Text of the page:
Khurram Parvez
Khurram Parvez

A debate has been raging in both India and Pakistan over media freedom ever since the publication of a story by prominent Pakistani journalist, Cyril Almeida, in this newspaper brought the state’s wrath upon him. Almeida was briefly barred from travelling outside the country after he reported a rift between the civilian and military leaderships.

In his column, he later wrote: “Because nothing of the reaction had been unanticipated, nothing had been left to chance before the story was put out in print.”

The state has now revoked the order to stop him from leaving the country.

Both India and Pakistan are facing conflicts of various natures — and it is the media that plays a role in such circumstances. Many Indian journalists condemned what happened to Almeida, even though their own channels were filtering news from India-held Kashmir.

In India, the media has lately proven to be following an ultra-nationalist line drawn by the Narendra Modi-led Bharatiya Janata Party government where anyone expressing dissent against the government is an enemy of the country. There have been incidents where a popular news anchor accused his panellists of being anti-nationalist and enemies of the country. Every evening, wars are fought between India and Pakistan on technically modified monitors.

Being a journalist who has been reporting on Kashmir for years now, it is sometimes surprising to see well-educated editors also following what is in theory called propaganda model. Everyone wants to blame the other — no one wants to look within.

The coverage of the present uprising in Kashmir by media in India is instructive. Television news channels first wanted to annihilate every Kashmiri who expressed dissent and then go to war with Pakistan. News anchors were flown to Srinagar and hopped on to vehicles of the government forces (embedding themselves) and reported a “neutral story” in which a Kashmiri protester was branded a terrorist and the government forces shooting at civilians lauded as saviours.

After July 8 when Burhan Wani, a popular rebel commander, was killed in a Kashmir village, the population rose up against the state.

More than 90 civilians have been killed by the Indian forces, 14,000 injured, (at least 1,000 received injury in the eye due to lead pellets) and now, in the worst crackdown ever, around 10,000 people have been put in jails.

How did the state manage to pass off all this just as “a law and order problem that was dealt with with utmost restraint”?

Silencing dissent

The jingoistic media came in handy. And what happened to the detractors? They were silenced. A stark example of this silencing process led by the state was the banning of a daily newspaper, Kashmir Reader.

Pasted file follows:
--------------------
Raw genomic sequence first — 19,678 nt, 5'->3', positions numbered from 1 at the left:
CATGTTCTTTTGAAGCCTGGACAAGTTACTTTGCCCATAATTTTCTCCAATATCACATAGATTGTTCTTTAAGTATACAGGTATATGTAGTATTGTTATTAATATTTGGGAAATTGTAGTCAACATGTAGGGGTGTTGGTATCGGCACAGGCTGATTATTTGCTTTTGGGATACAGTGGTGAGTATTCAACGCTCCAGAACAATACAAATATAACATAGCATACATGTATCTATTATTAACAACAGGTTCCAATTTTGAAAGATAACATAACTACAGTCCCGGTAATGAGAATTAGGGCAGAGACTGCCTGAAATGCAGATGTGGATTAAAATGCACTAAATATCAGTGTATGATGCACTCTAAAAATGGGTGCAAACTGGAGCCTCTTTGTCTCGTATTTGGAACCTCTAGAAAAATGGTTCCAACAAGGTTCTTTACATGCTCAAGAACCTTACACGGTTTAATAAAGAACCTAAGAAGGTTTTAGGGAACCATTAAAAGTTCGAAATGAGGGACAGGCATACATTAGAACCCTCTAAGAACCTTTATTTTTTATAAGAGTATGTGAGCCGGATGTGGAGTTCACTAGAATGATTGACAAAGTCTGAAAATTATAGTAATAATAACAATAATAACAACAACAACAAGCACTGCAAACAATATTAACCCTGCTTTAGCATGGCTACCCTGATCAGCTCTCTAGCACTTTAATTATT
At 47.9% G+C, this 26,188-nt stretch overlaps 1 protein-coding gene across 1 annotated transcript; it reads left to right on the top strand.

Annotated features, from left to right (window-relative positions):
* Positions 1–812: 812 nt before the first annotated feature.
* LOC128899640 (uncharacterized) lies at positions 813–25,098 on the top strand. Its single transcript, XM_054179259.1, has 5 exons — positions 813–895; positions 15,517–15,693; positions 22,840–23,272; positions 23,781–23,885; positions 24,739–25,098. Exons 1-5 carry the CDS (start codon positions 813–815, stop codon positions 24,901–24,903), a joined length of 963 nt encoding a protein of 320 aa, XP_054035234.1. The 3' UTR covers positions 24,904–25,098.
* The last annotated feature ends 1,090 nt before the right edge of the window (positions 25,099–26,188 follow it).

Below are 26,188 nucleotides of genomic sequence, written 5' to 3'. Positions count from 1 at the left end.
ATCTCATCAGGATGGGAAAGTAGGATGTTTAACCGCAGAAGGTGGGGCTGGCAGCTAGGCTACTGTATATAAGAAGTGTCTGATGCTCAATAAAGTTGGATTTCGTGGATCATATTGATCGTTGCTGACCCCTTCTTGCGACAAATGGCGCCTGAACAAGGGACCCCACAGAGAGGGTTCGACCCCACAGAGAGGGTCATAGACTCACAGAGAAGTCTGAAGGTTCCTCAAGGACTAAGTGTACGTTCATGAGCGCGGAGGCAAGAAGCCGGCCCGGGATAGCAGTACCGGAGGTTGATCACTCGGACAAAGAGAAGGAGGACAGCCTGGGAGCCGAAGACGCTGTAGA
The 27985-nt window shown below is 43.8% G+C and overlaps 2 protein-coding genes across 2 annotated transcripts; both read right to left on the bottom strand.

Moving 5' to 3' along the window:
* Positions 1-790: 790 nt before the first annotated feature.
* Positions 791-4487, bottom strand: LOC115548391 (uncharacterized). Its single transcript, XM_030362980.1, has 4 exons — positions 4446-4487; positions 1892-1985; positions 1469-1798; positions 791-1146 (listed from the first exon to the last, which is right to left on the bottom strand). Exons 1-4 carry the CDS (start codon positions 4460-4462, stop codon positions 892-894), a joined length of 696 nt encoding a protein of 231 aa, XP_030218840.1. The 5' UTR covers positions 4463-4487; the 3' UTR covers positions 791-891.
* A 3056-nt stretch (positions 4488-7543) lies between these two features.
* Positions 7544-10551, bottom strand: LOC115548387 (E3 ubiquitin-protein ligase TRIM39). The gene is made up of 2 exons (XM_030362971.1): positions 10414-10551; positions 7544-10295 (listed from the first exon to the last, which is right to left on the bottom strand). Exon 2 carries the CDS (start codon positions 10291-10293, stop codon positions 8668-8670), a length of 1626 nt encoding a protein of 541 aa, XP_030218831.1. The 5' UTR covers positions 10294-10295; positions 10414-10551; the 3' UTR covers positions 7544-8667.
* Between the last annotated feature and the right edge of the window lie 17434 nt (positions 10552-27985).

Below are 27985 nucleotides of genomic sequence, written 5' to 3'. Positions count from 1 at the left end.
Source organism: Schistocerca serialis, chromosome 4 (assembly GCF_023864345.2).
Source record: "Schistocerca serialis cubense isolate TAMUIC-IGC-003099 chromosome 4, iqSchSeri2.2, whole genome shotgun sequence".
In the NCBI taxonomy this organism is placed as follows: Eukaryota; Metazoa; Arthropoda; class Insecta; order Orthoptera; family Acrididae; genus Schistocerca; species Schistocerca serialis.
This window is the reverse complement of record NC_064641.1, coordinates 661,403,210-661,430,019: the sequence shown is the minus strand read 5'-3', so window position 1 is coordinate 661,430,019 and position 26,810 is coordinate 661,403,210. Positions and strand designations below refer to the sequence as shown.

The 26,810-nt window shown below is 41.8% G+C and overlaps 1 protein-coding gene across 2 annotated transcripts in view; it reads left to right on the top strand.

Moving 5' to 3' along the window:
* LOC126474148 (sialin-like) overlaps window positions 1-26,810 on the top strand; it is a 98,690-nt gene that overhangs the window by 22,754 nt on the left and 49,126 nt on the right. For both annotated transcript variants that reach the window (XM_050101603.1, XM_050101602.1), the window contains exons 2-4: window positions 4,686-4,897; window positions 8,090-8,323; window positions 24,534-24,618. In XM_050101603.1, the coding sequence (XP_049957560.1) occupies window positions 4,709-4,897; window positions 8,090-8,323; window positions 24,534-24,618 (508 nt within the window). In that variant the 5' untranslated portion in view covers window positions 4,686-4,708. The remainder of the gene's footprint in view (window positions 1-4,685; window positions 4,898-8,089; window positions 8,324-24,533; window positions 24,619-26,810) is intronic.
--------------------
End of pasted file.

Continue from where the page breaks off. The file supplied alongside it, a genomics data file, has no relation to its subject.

In its ban order, the government said that publication of the newspaper can “easily incite acts of violence and disturb peace and tranquility”.

The order further stated: “It has been observed that the contents published in the above newspaper is of such nature that can easily cause incitement of acts of violence and disturbance of public tranquility in the state of Jammu and Kashmir…Therefore, it has become expedient in the interest of prevention of this anticipated breach of public tranquility to forthwith take necessary precautionary measures.”

In another instance of silencing the truth, the government first stopped a prominent human rights defender, Khurram Parvez, from attending a session of the United Nations Human Rights Council in Geneva, where he was scheduled to speak. The next day, on Sept 15, he was picked up by police from his home, arrested and then sent to jail under the draconian Public Safety Act (PSA).

He is the Chairperson of the Asian Federation Against Involuntary Disappearances and programme coordinator of J-K Coalition of Civil Society. Arresting Parvez did have an impact on the situation in Kashmir as it seemed to be a warning to other activists. Similarly, the ban on the newspaper and beating up journalists across Kashmir were meant to send a message to the media fraternity.

The Committee to Protect Journalists said that the authorities in Jammu and Kashmir should immediately reverse an order to suspend publication of the Kashmir Reader newspaper. “Censoring the press will not put an end to the unrest in Jammu and Kashmir,” CPJ Asia Programme Coordinator Steven Butler said in a statement from Washington. “The Kashmir Reader should be allowed to resume publication without delay.”

I have had a first-hand experience of how you could be treated in India-held Kashmir. On Aug 14, the paramilitary forces beat me up, and a local friend of mine, in Islamabad district. Even though I had showed my press identity, that only made them increase the beating. Abuses and baton strokes continued till they decided to leave us. We intended to cover a rally, but were not allowed to do so.

It is not the first time that journalists in Kashmir, especially the local ones, have been treated like this and it may not be the last. Amid this suppression of truth by the state, the news channels based in metropolitan cities of India only add fuel to the fire and consciously choose to ignore many Cyril Almeidas of Kashmir.

Fahad Shah is an independent journalist, who is also the founding editor of The Kashmir Wallamagazine.

Twitter:@pzfahad

Published in Dawn October 20th, 2016

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